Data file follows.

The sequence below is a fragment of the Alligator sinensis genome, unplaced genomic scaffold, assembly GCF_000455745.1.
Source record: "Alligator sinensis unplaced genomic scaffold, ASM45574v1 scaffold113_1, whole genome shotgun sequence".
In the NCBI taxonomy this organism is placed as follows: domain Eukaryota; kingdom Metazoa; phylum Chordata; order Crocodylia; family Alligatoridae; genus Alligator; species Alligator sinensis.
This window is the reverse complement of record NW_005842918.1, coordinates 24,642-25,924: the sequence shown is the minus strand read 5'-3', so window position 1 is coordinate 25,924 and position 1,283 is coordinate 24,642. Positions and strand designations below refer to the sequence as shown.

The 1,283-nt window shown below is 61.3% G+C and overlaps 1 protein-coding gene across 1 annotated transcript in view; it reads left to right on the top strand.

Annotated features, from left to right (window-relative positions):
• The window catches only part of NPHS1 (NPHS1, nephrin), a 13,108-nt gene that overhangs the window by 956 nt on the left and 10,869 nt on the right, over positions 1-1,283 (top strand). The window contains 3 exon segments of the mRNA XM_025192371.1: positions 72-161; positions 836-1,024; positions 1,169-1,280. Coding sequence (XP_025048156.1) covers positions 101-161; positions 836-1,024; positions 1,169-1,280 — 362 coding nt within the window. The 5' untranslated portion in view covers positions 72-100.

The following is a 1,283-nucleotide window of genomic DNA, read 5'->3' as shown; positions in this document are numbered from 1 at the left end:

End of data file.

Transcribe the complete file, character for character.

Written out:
The sequence below is a fragment of the Alligator sinensis genome, unplaced genomic scaffold, assembly GCF_000455745.1.
Source record: "Alligator sinensis unplaced genomic scaffold, ASM45574v1 scaffold113_1, whole genome shotgun sequence".
In the NCBI taxonomy this organism is placed as follows: domain Eukaryota; kingdom Metazoa; phylum Chordata; order Crocodylia; family Alligatoridae; genus Alligator; species Alligator sinensis.
This window is the reverse complement of record NW_005842918.1, coordinates 24,642-25,924: the sequence shown is the minus strand read 5'-3', so window position 1 is coordinate 25,924 and position 1,283 is coordinate 24,642. Positions and strand designations below refer to the sequence as shown.

The 1,283-nt window shown below is 61.3% G+C and overlaps 1 protein-coding gene across 1 annotated transcript in view; it reads left to right on the top strand.

Annotated features, from left to right (window-relative positions):
• The window catches only part of NPHS1 (NPHS1, nephrin), a 13,108-nt gene that overhangs the window by 956 nt on the left and 10,869 nt on the right, over positions 1-1,283 (top strand). The window contains 3 exon segments of the mRNA XM_025192371.1: positions 72-161; positions 836-1,024; positions 1,169-1,280. Coding sequence (XP_025048156.1) covers positions 101-161; positions 836-1,024; positions 1,169-1,280 — 362 coding nt within the window. The 5' untranslated portion in view covers positions 72-100.

The following is a 1,283-nucleotide window of genomic DNA, read 5'->3' as shown; positions in this document are numbered from 1 at the left end: